Chicago’s role as a hub for innovative black musicians from the 1960s to the ’80s has been underappreciated, according to a new book. Here’s what we learned.
BY MARK GUARINO
PUBLISHED SEPT. 25, 2019
1. Soul provided an avenue for black entrepreneurship.
As the genre’s popularity grew, smaller labels around Chicago flourished. Most famously, singer Curtis Mayfield cofounded Curtom Records with Impressions manager Eddie Thomas and “became his own executive,” Aaron Cohen writes in Move On Up (September 30, University of Chicago Press). With everything from songwriting to distribution handled in-house, artists had more freedom to pursue their own sounds — and they and their local backers saw more of the proceeds.
2. Earth, Wind & Fire can be traced to an unsung hero of musical education.
James Mack, a classical composer and jazz instructor at Crane Junior College (now Malcolm X College), trained a generation of musicians who later shaped the sound of modern R&B. His most recognizable alumni are brothers Maurice and Verdine White of EWF and saxophonist Don Myrick, who was part of the group’s original horn section and later performed with other noted acts (see: his solo on Phil Collins’s “One More Night”). “There is no other school in the city that teaches a student to become a commercial musician,” Mack told the Chicago Tribune in 1965.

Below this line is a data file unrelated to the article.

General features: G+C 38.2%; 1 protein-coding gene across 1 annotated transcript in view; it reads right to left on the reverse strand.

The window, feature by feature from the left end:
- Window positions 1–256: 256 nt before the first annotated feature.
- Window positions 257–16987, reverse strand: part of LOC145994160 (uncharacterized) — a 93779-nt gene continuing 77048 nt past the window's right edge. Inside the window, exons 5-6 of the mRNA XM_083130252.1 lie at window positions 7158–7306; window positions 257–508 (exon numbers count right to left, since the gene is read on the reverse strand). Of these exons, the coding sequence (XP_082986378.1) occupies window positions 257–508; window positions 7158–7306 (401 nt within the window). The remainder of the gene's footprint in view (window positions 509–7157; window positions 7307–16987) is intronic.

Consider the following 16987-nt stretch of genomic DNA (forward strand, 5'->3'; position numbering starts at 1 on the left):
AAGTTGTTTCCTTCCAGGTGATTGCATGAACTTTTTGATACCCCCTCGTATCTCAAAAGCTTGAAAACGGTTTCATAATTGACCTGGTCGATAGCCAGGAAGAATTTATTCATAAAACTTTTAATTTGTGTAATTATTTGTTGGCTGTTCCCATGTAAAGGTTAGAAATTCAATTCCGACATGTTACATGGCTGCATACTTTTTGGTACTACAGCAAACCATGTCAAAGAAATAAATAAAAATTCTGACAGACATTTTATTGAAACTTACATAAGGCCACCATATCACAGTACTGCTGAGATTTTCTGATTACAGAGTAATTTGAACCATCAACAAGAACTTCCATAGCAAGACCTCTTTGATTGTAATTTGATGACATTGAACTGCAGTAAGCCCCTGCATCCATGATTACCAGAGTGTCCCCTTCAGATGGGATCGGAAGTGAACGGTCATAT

3. Harold Washington’s 1983 mayoral win had soul power.
Mayfield and other local musicians, like Syl Johnson and saxophonist Gene “Daddy G” Barge, helped energize voters with free performances at campaign events. Washington’s opponents noticed, and soon a racist flier circulated around town warning that Chicago’s first black mayor would rename the CTA “the Soul Train.”
4. You can draw a straight line from Disco Demolition to the development of house music.
When white baseball fans blew up disco records at Comiskey Park in 1979, labels took the cue and slowed investment in the genre. House blossomed in Chicago “to fill the gap,” as Frankie Knuckles once said. One future house artist, Vince Lawrence, managed to directly translate the traumatic event into a catalyst for his career: An usher at Comiskey that night, he was beaten by a white thug outside the park. He used his settlement money to buy his first synthesizer. He went on to cowrite Jesse Saunders’s 1984 hit “On and On,” generally considered the first commercially released house track.